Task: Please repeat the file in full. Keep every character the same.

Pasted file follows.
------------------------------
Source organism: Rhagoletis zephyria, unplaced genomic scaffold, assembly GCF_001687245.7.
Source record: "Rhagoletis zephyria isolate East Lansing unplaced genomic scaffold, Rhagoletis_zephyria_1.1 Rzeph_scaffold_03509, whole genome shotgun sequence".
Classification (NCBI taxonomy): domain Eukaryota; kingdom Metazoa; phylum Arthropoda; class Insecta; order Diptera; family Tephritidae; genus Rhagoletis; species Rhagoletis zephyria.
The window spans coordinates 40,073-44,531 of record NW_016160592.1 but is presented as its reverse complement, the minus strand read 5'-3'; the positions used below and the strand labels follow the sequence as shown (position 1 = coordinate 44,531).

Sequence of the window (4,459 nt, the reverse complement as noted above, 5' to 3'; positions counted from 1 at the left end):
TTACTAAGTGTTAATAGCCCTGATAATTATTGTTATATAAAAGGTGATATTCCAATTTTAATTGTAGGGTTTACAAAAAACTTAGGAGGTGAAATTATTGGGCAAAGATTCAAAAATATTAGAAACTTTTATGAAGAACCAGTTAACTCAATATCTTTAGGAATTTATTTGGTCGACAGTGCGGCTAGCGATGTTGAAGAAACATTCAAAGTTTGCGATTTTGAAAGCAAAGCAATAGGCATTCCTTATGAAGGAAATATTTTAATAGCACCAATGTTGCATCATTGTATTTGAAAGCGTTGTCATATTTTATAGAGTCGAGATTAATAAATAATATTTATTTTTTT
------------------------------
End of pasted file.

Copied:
Source organism: Rhagoletis zephyria, unplaced genomic scaffold, assembly GCF_001687245.7.
Source record: "Rhagoletis zephyria isolate East Lansing unplaced genomic scaffold, Rhagoletis_zephyria_1.1 Rzeph_scaffold_03509, whole genome shotgun sequence".
Classification (NCBI taxonomy): domain Eukaryota; kingdom Metazoa; phylum Arthropoda; class Insecta; order Diptera; family Tephritidae; genus Rhagoletis; species Rhagoletis zephyria.
The window spans coordinates 40,073-44,531 of record NW_016160592.1 but is presented as its reverse complement, the minus strand read 5'-3'; the positions used below and the strand labels follow the sequence as shown (position 1 = coordinate 44,531).

Sequence of the window (4,459 nt, the reverse complement as noted above, 5' to 3'; positions counted from 1 at the left end):
TTACTAAGTGTTAATAGCCCTGATAATTATTGTTATATAAAAGGTGATATTCCAATTTTAATTGTAGGGTTTACAAAAAACTTAGGAGGTGAAATTATTGGGCAAAGATTCAAAAATATTAGAAACTTTTATGAAGAACCAGTTAACTCAATATCTTTAGGAATTTATTTGGTCGACAGTGCGGCTAGCGATGTTGAAGAAACATTCAAAGTTTGCGATTTTGAAAGCAAAGCAATAGGCATTCCTTATGAAGGAAATATTTTAATAGCACCAATGTTGCATCATTGTATTTGAAAGCGTTGTCATATTTTATAGAGTCGAGATTAATAAATAATATTTATTTTTTT